Online learning via Bayes' theorem allows new data to be continuously integrated into an agent's current beliefs. However, a naive application of Bayesian methods in non stationary environments leads to slow adaptation and results in state estimates that may converge confidently to the wrong parameter value. A common solution when learning in changing environments is to discard/downweight past data; however, this simple mechanism of "forgetting" fails to account for the fact that many real-world environments involve revisiting similar states. We propose a new framework, Bayes with Adaptive Memory (BAM), that takes advantage of past experience by allowing the agent to choose which past observations to remember and which to forget. We demonstrate that BAM generalizes many popular Bayesian update rules for non-stationary environments. Through a variety of experiments, we demonstrate the ability of BAM to continuously adapt in an ever-changing world.


Stop Oversampling for Class Imbalance Learning: A Critical Review

arXiv.org Artificial Intelligence

For the last two decades, oversampling has been employed to overcome the challenge of learning from imbalanced datasets. Many approaches to solving this challenge have been offered in the literature. Oversampling, on the other hand, is a concern. That is, models trained on fictitious data may fail spectacularly when put to real-world problems. The fundamental difficulty with oversampling approaches is that, given a real-life population, the synthesized samples may not truly belong to the minority class. As a result, training a classifier on these samples while pretending they represent minority may result in incorrect predictions when the model is used in the real world. We analyzed a large number of oversampling methods in this paper and devised a new oversampling evaluation system based on hiding a number of majority examples and comparing them to those generated by the oversampling process. Based on our evaluation system, we ranked all these methods based on their incorrectly generated examples for comparison. Our experiments using more than 70 oversampling methods and three imbalanced real-world datasets reveal that all oversampling methods studied generate minority samples that are most likely to be majority. Given data and methods in hand, we argue that oversampling in its current forms and methodologies is unreliable for learning from class imbalanced data and should be avoided in real-world applications.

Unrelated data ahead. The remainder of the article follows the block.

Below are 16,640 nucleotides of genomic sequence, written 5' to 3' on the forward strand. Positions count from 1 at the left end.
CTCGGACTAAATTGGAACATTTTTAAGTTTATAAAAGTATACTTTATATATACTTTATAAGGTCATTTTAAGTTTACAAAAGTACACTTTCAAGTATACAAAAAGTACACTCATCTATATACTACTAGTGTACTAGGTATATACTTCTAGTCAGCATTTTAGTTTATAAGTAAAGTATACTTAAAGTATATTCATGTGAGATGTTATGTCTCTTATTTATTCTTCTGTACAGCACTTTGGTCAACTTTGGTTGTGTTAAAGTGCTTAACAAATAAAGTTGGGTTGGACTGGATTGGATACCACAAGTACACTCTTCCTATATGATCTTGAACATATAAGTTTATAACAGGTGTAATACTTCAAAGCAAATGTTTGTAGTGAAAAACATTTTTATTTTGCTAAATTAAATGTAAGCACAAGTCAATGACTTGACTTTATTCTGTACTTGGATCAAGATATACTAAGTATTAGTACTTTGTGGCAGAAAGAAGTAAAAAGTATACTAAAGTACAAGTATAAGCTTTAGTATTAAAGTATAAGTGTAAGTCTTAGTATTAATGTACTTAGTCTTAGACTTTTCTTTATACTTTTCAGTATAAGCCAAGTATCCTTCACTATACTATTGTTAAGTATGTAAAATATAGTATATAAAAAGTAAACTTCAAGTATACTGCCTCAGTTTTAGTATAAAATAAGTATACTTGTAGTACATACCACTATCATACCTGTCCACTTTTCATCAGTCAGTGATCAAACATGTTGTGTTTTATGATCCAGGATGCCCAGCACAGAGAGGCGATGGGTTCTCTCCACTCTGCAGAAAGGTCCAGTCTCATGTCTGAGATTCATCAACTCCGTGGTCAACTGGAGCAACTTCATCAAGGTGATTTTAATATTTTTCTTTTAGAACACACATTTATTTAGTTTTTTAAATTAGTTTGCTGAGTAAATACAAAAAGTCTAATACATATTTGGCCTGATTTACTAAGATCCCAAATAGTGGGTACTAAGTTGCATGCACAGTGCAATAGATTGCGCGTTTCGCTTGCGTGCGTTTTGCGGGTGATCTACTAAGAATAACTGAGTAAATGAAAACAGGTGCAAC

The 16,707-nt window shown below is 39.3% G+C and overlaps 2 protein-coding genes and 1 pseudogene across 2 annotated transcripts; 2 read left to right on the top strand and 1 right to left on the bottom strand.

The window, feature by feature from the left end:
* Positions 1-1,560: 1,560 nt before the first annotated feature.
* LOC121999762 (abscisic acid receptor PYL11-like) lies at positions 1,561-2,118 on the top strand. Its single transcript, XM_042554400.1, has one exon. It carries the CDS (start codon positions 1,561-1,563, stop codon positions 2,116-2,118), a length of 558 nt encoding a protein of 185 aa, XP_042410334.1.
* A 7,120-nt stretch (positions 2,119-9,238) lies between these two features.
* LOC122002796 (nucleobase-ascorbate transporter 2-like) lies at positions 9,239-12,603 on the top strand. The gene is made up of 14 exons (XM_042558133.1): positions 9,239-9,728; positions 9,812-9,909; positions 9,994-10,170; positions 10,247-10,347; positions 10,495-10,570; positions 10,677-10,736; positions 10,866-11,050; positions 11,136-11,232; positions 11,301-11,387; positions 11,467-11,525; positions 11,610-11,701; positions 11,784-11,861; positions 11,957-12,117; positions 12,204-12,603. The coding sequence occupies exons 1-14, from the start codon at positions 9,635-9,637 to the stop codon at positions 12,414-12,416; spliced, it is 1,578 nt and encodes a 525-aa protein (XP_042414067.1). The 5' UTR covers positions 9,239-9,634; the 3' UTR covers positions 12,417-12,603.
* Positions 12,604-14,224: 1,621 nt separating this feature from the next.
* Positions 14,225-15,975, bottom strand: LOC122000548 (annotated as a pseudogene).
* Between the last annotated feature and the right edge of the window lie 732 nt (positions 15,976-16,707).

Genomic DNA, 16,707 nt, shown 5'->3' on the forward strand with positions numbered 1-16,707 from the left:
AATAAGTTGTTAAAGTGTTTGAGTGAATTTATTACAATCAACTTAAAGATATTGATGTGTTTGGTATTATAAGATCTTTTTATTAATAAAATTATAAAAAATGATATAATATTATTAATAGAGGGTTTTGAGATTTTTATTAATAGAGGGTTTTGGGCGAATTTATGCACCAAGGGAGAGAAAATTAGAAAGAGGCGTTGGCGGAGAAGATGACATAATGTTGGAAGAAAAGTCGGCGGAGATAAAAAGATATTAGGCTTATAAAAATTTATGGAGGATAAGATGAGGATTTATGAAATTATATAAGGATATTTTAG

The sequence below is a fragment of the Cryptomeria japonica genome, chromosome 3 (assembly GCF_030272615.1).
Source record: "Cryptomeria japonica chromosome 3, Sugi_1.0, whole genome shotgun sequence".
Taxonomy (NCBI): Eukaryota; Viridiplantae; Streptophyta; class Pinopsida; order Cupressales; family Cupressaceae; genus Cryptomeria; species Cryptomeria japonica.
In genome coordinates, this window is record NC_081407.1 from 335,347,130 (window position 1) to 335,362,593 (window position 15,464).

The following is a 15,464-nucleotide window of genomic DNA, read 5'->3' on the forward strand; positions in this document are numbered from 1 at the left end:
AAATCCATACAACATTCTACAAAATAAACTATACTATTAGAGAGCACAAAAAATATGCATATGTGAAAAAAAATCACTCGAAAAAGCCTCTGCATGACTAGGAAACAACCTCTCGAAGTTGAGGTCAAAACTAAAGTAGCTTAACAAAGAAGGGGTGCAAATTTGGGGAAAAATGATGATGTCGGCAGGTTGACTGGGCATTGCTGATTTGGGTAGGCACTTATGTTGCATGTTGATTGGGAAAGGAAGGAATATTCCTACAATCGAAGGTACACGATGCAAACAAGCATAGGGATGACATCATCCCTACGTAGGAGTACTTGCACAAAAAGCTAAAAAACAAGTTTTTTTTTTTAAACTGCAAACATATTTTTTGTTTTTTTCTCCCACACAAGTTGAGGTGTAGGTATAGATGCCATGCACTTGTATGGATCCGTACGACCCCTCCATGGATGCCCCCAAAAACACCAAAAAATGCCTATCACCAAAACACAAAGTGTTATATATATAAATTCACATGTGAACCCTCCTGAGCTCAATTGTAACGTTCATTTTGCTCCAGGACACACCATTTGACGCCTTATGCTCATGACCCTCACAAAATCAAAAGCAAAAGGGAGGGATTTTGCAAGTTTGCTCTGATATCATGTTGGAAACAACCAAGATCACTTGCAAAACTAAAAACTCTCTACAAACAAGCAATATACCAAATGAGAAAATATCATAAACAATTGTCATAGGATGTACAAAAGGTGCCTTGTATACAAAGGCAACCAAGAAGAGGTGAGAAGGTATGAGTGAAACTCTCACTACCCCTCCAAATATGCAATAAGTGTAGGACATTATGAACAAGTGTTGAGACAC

Tutorial on amortized optimization for learning to optimize over continuous domains

arXiv.org Artificial Intelligence

Optimization is a ubiquitous modeling tool and is often deployed in settings which repeatedly solve similar instances of the same problem. Amortized optimization methods use learning to predict the solutions to problems in these settings. This leverages the shared structure between similar problem instances. In this tutorial, we will discuss the key design choices behind amortized optimization, roughly categorizing 1) models into fully-amortized and semi-amortized approaches, and 2) learning methods into regression-based and objectivebased. We then view existing applications through these foundations to draw connections between them, including for manifold optimization, variational inference, sparse coding, meta-learning, control, reinforcement learning, convex optimization, and deep equilibrium networks. This framing enables us easily see, for example, that the amortized inference in variational autoencoders is conceptually identical to value gradients in control and reinforcement learning as they both use fully-amortized models with an objective-based loss.